Getting into your Training Groove

December 11, 2017 // Rachel Ellis


With 12 weeks to go now before race day we thought we’d pull together some handy tips about setting goals and getting yourself into a running routine.

For beginners, or returners, it is still possible to train for the Bath Half from scratch, providing you are generally in good health. Break it down into 2 halves, the first 6 weeks to get from couch to 5km, and the next 6 weeks from 5km to 10 miles plus a taper week. Follow a structured training plan, increase the mileage gradually each week, include some cross training and stretching, and make sure you enjoy your rest days. The Bath Half is 13 miles, but you’ll be able to run it if you can get to 10 miles 2 weeks before. Don’t worry about your finishing time, just aim to get round and enjoy the experience.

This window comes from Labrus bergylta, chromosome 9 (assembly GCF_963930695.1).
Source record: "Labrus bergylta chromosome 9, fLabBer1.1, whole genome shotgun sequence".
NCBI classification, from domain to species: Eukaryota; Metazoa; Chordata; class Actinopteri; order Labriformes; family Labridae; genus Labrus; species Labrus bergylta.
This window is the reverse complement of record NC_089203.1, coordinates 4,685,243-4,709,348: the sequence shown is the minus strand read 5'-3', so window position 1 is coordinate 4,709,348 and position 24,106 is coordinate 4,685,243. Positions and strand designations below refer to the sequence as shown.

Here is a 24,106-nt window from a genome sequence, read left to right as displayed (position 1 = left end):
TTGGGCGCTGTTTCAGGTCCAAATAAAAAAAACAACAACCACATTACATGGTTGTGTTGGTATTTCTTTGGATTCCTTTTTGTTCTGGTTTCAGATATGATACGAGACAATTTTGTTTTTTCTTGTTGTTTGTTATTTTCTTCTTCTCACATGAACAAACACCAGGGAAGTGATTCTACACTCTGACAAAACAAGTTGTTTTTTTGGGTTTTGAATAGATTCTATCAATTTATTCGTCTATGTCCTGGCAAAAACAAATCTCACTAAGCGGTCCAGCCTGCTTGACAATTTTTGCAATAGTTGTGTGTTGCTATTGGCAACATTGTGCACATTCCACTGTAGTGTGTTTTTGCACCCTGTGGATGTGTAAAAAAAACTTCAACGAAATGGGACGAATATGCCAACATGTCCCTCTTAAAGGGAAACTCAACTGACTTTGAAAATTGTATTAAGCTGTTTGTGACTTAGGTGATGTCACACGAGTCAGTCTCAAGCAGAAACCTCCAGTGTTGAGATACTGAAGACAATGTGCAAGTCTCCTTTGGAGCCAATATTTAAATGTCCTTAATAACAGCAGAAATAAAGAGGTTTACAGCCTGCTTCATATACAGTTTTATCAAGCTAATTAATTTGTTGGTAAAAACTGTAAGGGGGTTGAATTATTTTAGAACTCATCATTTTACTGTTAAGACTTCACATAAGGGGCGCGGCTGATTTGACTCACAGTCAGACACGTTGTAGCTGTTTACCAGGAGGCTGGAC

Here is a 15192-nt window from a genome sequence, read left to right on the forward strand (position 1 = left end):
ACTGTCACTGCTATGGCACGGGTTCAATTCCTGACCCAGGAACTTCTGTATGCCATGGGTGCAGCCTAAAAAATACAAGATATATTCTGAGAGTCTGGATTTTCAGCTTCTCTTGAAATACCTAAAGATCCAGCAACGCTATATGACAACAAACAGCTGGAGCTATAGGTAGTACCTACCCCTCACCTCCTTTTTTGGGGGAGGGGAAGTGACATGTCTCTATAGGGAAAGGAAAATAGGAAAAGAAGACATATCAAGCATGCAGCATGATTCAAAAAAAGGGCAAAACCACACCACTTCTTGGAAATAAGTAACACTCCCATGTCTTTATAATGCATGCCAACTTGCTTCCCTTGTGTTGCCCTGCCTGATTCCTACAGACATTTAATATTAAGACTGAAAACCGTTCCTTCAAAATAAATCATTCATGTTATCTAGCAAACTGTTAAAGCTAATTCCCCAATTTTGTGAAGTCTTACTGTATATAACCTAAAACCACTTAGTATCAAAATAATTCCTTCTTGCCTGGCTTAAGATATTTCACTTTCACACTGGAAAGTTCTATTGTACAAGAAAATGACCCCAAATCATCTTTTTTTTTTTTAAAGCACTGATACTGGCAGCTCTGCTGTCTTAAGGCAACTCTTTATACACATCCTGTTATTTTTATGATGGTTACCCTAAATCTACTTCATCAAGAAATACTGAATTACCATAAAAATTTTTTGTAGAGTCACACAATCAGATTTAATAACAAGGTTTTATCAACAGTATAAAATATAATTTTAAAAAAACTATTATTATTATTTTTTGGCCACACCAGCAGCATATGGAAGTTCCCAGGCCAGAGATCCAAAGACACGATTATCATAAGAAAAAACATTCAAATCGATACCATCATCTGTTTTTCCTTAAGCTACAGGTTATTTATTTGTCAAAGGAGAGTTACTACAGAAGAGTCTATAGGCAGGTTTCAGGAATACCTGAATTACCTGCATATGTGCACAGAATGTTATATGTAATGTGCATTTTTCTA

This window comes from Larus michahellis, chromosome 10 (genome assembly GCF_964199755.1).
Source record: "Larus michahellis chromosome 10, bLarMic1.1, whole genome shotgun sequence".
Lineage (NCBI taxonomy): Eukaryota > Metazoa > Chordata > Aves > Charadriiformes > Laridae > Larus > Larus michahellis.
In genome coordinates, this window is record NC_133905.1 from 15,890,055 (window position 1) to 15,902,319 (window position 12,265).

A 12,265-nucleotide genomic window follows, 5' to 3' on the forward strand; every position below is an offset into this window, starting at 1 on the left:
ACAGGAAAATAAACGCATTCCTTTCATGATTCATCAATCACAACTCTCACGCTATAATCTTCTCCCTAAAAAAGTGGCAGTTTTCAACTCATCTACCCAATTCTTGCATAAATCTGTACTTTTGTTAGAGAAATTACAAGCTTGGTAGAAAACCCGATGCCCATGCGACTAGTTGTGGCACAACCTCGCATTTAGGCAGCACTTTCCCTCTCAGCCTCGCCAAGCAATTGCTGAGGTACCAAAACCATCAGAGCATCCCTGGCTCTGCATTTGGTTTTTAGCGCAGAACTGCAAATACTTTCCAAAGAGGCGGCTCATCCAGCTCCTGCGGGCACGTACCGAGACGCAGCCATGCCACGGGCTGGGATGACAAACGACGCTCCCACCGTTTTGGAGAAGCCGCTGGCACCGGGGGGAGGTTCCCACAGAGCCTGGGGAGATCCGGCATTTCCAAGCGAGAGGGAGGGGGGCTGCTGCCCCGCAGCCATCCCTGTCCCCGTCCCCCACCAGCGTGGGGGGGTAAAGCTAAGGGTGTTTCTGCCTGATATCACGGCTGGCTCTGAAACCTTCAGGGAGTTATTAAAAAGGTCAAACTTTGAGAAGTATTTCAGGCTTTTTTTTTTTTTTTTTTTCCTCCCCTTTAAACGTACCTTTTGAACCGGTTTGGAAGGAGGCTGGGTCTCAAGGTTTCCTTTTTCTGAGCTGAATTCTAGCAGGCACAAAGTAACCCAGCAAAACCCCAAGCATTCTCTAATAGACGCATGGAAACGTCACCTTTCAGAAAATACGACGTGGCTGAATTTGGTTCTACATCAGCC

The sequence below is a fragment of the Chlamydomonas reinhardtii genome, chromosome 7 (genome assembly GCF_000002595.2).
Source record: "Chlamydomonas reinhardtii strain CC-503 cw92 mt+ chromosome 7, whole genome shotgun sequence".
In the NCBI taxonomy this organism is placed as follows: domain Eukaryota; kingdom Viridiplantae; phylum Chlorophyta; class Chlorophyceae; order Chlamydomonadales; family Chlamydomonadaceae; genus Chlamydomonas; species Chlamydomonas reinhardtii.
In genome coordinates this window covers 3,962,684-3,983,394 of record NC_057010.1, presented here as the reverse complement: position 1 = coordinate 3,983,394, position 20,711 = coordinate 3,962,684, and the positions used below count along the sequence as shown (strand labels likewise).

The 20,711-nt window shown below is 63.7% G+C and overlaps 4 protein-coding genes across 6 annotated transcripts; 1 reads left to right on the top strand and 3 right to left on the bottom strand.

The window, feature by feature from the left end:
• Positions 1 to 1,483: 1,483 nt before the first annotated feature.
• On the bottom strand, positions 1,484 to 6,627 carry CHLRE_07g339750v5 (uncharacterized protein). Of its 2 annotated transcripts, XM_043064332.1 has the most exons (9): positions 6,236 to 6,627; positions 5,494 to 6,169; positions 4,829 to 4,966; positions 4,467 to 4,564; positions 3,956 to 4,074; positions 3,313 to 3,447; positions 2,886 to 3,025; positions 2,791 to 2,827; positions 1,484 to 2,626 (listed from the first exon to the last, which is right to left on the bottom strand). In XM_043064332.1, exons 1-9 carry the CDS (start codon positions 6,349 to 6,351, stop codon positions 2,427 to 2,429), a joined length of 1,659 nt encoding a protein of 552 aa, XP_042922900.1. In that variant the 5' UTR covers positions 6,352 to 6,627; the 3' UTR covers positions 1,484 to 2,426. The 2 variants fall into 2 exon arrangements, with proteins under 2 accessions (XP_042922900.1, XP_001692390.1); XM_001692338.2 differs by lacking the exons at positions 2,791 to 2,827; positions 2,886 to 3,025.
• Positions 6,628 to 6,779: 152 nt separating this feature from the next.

Mixing up your running, using different pace, intensity and terrain will build stamina and confidence, and help reduce boredom. Beginners and returners should use run-walk to start with and a mix of low tempo (at a comfortable pace where you can still keep talking), threshold running (fast running at a pace you can only sustain for 5-10 mins), sprints (as fast a possible over 100-400 metres), ‘fartleks’ (a series of short 2-3 mins bursts of tempo running followed by 2-3 mins low tempo recovery), running up and down hills, and most important of all – mixing road, footpaths, flat surfaces, uneven slopes and cross-country.

Improvers and elite athletes chasing personal best times will need to follow more structured training plans including timed runs and warm up races.

It’s a great idea to run with friends or in a group – it helps distract and motivate you during runs, and supports you when you’re struggling. It’s also a great way to discover new routes and to feel safer when you’re running, plus you’re less likely to duck out out of a run if you’ve promised a friend you’ll go with them!